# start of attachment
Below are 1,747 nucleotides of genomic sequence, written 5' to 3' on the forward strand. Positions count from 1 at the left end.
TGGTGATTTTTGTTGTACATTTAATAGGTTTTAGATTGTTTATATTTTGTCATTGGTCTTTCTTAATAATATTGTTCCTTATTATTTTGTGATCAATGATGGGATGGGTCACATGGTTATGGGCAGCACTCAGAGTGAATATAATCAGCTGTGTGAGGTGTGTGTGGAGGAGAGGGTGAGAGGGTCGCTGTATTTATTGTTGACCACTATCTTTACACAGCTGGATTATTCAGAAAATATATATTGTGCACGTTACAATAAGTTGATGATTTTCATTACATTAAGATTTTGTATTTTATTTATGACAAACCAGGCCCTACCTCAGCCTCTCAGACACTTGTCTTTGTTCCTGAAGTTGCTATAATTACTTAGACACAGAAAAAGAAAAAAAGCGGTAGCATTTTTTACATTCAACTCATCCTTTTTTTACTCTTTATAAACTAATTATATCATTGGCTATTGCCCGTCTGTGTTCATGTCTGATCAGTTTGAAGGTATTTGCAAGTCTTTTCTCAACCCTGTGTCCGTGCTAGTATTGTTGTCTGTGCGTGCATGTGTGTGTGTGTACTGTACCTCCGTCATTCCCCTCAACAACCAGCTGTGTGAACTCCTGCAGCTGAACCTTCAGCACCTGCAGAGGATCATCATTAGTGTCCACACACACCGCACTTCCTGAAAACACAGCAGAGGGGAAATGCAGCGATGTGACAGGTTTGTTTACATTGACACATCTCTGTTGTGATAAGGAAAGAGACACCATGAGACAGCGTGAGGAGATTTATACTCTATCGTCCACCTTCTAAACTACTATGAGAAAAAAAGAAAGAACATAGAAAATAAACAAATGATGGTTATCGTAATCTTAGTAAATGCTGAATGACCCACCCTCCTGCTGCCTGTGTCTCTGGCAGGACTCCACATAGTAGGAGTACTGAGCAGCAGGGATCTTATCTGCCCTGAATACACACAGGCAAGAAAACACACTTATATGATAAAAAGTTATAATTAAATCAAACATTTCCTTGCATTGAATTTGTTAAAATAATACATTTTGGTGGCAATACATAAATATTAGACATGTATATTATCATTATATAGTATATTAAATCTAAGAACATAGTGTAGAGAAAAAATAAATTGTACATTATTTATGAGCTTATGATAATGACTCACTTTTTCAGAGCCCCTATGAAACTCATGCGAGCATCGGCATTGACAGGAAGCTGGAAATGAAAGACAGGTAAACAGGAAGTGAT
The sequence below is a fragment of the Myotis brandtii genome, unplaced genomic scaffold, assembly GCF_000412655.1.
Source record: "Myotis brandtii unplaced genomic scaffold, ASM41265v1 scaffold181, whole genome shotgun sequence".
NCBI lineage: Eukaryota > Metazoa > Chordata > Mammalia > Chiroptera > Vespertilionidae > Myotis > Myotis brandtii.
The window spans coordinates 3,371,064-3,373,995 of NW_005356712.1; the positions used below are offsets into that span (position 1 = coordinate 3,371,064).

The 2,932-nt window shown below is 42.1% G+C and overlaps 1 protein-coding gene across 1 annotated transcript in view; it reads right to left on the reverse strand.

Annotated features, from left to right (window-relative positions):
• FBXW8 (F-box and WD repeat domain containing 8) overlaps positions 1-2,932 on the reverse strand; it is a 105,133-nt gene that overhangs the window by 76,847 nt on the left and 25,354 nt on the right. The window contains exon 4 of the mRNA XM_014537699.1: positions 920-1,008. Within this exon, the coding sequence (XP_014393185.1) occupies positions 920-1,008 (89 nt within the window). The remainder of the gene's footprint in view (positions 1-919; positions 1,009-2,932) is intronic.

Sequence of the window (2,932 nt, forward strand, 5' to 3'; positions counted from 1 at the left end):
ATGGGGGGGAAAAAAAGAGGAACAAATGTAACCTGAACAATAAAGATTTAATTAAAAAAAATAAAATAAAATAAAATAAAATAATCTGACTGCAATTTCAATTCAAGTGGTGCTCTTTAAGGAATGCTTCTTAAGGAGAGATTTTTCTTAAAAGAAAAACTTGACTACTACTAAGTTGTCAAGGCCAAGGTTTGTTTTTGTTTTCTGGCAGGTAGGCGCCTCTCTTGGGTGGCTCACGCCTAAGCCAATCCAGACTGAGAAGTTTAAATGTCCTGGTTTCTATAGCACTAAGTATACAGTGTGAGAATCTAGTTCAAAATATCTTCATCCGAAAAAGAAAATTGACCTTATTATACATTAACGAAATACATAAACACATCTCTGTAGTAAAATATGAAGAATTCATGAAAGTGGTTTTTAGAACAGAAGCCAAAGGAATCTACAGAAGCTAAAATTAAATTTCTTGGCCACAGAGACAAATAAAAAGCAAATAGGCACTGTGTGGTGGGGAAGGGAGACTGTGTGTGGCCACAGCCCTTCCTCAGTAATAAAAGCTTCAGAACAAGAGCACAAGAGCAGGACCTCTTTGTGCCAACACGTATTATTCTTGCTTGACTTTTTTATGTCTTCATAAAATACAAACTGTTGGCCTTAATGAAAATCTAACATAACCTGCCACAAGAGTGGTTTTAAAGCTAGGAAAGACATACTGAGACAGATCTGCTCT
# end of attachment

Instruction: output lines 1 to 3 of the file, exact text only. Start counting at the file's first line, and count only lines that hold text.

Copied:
Below are 1,747 nucleotides of genomic sequence, written 5' to 3' on the forward strand. Positions count from 1 at the left end.
TGGTGATTTTTGTTGTACATTTAATAGGTTTTAGATTGTTTATATTTTGTCATTGGTCTTTCTTAATAATATTGTTCCTTATTATTTTGTGATCAATGATGGGATGGGTCACATGGTTATGGGCAGCACTCAGAGTGAATATAATCAGCTGTGTGAGGTGTGTGTGGAGGAGAGGGTGAGAGGGTCGCTGTATTTATTGTTGACCACTATCTTTACACAGCTGGATTATTCAGAAAATATATATTGTGCACGTTACAATAAGTTGATGATTTTCATTACATTAAGATTTTGTATTTTATTTATGACAAACCAGGCCCTACCTCAGCCTCTCAGACACTTGTCTTTGTTCCTGAAGTTGCTATAATTACTTAGACACAGAAAAAGAAAAAAAGCGGTAGCATTTTTTACATTCAACTCATCCTTTTTTTACTCTTTATAAACTAATTATATCATTGGCTATTGCCCGTCTGTGTTCATGTCTGATCAGTTTGAAGGTATTTGCAAGTCTTTTCTCAACCCTGTGTCCGTGCTAGTATTGTTGTCTGTGCGTGCATGTGTGTGTGTGTACTGTACCTCCGTCATTCCCCTCAACAACCAGCTGTGTGAACTCCTGCAGCTGAACCTTCAGCACCTGCAGAGGATCATCATTAGTGTCCACACACACCGCACTTCCTGAAAACACAGCAGAGGGGAAATGCAGCGATGTGACAGGTTTGTTTACATTGACACATCTCTGTTGTGATAAGGAAAGAGACACCATGAGACAGCGTGAGGAGATTTATACTCTATCGTCCACCTTCTAAACTACTATGAGAAAAAAAGAAAGAACATAGAAAATAAACAAATGATGGTTATCGTAATCTTAGTAAATGCTGAATGACCCACCCTCCTGCTGCCTGTGTCTCTGGCAGGACTCCACATAGTAGGAGTACTGAGCAGCAGGGATCTTATCTGCCCTGAATACACACAGGCAAGAAAACACACTTATATGATAAAAAGTTATAATTAAATCAAACATTTCCTTGCATTGAATTTGTTAAAATAATACATTTTGGTGGCAATACATAAATATTAGACATGTATATTATCATTATATAGTATATTAAATCTAAGAACATAGTGTAGAGAAAAAATAAATTGTACATTATTTATGAGCTTATGATAATGACTCACTTTTTCAGAGCCCCTATGAAACTCATGCGAGCATCGGCATTGACAGGAAGCTGGAAATGAAAGACAGGTAAACAGGAAGTGAT
The sequence below is a fragment of the Myotis brandtii genome, unplaced genomic scaffold, assembly GCF_000412655.1.